How deep should the penis go during intercourse? Find out!

How deep should the penis go during intercourse? Find out!

How far should he go? What will he hit? Is it dangerous? Will it hurt?

These are common concerns of women as they begin to experience penetrative sex (intercourse); these questions and worries are there because the vagina is an invisible canal and the woman cannot observe what is ‘there’ nor what happens when the penis slides in and thrusts.

The uterus sits at the end of the vagina, and its bottom opening – the cervix – is the part that the penis will tap during thrusting, an alignment that is natural and designed to function just so.

How deep will he go? As deep as your vagina allows; as deep as is comfortable for the (receiving) woman; as deep as your and his physiques allow; as deep as the passion asks for… Men can adjust their depth of penetration so ladies, you must speak up your preferences so the sexual event will be free of stress or pain.

Why is deeper penetration better for a lot of women when the most sensitive parts of the vagina are on the outside and close to the labia and clitoris?

First, I should clarify that it's correct in stating that most of the nerve endings in the female genital region are on the outside of the body rather than the inside. It is likely for this reason that a majority of women report that a longer penis does not necessarily make it any easier for them to reach orgasm than a shorter penis. In fact, a recent study found that among sexually experienced women, approximately two-thirds reported that a longer penis either made no difference in their likelihood of reaching orgasm or made it less likely that they would climax. Of course, this study also tells us that about one-third of the women indicated that longer penises and, consequently, deeper penetration were better.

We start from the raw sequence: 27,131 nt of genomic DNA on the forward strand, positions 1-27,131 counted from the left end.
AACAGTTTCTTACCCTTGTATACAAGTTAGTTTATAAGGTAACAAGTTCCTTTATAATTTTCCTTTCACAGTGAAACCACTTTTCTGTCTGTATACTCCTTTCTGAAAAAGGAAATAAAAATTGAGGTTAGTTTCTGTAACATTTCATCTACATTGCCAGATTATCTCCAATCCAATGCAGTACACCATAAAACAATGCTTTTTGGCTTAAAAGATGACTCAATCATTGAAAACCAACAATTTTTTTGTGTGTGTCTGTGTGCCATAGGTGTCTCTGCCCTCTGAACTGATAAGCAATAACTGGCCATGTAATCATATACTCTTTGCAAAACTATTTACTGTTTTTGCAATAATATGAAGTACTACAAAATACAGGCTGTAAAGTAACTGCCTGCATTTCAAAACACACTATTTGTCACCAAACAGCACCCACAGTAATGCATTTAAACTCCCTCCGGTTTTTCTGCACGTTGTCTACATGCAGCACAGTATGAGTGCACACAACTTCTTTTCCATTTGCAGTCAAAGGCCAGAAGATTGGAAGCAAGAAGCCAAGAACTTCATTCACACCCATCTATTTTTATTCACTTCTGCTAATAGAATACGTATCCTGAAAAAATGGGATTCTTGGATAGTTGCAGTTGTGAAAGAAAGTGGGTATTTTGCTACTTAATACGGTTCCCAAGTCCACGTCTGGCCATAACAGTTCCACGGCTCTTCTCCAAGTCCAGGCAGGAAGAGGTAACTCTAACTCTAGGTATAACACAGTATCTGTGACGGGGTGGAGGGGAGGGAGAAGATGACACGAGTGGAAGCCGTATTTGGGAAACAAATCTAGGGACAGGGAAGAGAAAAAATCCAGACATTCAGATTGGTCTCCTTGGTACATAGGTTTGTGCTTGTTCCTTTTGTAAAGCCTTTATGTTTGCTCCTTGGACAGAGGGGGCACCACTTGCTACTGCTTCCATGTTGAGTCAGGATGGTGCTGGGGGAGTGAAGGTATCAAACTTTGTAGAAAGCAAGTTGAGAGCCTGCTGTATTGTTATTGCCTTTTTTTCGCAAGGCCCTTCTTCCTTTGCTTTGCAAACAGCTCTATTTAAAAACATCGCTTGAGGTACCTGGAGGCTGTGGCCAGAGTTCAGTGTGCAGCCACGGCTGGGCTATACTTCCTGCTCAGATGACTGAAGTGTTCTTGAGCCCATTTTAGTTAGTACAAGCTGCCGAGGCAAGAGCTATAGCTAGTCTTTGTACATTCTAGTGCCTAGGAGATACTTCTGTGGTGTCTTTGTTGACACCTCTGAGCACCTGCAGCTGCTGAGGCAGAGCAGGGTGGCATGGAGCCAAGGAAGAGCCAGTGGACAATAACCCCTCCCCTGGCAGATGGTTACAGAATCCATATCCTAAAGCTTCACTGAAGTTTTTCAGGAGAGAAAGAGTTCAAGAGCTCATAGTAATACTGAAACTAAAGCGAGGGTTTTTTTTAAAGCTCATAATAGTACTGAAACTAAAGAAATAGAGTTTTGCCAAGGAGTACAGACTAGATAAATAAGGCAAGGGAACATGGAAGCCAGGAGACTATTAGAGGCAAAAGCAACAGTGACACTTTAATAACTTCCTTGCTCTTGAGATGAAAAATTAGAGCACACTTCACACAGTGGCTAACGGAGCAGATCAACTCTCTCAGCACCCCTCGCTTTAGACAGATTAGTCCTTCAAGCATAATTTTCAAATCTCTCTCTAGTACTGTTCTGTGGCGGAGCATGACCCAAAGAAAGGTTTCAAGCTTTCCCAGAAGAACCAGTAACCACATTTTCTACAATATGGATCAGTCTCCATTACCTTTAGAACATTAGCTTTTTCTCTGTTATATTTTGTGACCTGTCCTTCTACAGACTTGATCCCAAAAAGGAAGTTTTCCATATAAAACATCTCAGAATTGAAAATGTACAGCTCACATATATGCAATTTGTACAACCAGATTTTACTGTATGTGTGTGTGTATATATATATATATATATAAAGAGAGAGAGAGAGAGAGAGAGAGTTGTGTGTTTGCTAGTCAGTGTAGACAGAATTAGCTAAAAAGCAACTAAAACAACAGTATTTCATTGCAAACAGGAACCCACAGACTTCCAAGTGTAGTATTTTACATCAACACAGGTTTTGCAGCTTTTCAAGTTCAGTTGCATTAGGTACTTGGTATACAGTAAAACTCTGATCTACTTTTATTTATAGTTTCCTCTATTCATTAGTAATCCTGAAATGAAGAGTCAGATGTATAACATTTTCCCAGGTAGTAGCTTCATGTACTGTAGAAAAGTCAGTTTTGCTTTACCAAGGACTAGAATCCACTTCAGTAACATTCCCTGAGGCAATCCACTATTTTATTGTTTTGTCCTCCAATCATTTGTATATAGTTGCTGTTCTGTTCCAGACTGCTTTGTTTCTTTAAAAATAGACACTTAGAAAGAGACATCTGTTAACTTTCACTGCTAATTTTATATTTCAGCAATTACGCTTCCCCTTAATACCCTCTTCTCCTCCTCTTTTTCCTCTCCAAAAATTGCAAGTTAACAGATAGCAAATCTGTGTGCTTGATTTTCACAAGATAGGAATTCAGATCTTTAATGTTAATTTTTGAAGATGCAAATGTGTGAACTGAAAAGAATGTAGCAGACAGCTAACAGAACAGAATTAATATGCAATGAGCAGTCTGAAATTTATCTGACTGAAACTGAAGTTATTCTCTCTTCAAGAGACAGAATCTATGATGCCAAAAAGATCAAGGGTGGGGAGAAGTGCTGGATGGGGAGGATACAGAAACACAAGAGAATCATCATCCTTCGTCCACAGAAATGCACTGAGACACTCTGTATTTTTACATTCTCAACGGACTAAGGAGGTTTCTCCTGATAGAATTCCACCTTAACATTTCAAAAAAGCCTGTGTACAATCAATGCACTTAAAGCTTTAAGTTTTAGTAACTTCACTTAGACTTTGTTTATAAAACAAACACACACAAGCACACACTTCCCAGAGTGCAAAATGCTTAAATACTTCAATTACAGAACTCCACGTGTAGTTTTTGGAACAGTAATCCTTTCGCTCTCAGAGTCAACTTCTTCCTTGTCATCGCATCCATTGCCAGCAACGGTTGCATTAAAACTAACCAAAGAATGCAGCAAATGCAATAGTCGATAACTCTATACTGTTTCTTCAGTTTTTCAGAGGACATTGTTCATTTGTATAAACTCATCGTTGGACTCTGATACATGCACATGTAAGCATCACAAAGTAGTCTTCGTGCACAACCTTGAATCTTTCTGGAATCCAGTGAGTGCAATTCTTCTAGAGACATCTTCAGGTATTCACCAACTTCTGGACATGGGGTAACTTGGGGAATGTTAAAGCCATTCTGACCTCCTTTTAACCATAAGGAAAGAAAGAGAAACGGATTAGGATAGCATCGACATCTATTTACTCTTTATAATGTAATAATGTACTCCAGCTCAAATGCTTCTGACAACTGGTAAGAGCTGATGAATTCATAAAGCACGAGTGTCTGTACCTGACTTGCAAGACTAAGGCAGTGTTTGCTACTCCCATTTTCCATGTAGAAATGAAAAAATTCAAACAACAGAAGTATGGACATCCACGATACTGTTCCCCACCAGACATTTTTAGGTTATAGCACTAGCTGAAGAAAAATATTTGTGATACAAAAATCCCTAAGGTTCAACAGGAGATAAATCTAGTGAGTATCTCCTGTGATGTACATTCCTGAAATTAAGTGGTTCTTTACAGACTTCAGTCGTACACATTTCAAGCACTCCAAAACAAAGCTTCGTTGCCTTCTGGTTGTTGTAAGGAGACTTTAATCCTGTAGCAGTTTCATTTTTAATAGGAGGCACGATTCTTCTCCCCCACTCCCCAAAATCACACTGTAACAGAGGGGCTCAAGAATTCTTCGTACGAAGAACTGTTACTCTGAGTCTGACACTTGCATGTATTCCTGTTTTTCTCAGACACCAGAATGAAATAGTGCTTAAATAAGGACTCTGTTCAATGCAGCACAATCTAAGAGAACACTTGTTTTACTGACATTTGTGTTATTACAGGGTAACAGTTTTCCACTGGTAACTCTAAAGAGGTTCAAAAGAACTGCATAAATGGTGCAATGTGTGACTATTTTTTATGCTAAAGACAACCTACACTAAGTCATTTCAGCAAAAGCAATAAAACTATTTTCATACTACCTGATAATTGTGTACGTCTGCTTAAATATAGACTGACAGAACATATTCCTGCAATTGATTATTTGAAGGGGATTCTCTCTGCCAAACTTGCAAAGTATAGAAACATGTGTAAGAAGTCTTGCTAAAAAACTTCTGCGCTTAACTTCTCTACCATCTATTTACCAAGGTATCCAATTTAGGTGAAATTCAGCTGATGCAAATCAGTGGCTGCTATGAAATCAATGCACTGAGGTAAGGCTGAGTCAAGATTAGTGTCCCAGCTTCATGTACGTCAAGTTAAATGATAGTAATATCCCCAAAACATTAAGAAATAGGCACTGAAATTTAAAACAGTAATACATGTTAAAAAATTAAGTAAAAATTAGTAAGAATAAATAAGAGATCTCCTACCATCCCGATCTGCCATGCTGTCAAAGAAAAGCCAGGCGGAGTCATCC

Why do some women like deep penetration? We cannot say for sure, but one possibility is that longer penises may provide some degree of cervical stimulation. It turns out that the cervix may be an important and largely unacknowledged pleasure source for some women. As evidence of this, a recent fMRI (i.e., brain-scanning) study revealed that a region of the brain known as the genital sensory cortex “lights up” when a woman’s cervix is stimulated. This same brain region also becomes active when the vagina, clitoris, and nipple are stimulated, which suggests that the cervix may contribute to female sexual pleasure. Consistent with this finding, there are some women who report being able to reach orgasm through cervical stimulation.

As you can see, the source of sexual pleasure may differ widely from one woman to the next. Some enjoy clitoral stimulation, others prefer stimulation of the G-spot, some want to have their breasts and nipples touched, and others desire deep penetration that reaches the cervix. For our female readers, the take-home message here is to work together with your partner and experiment with different types of stimulation, communicate about what feels best, and hone in on your orgasmic potential because there is no “correct” way for a woman to climax. The “right” way is the way that works for you.
Geoffrey Nevine — IT Services and IT Consulting

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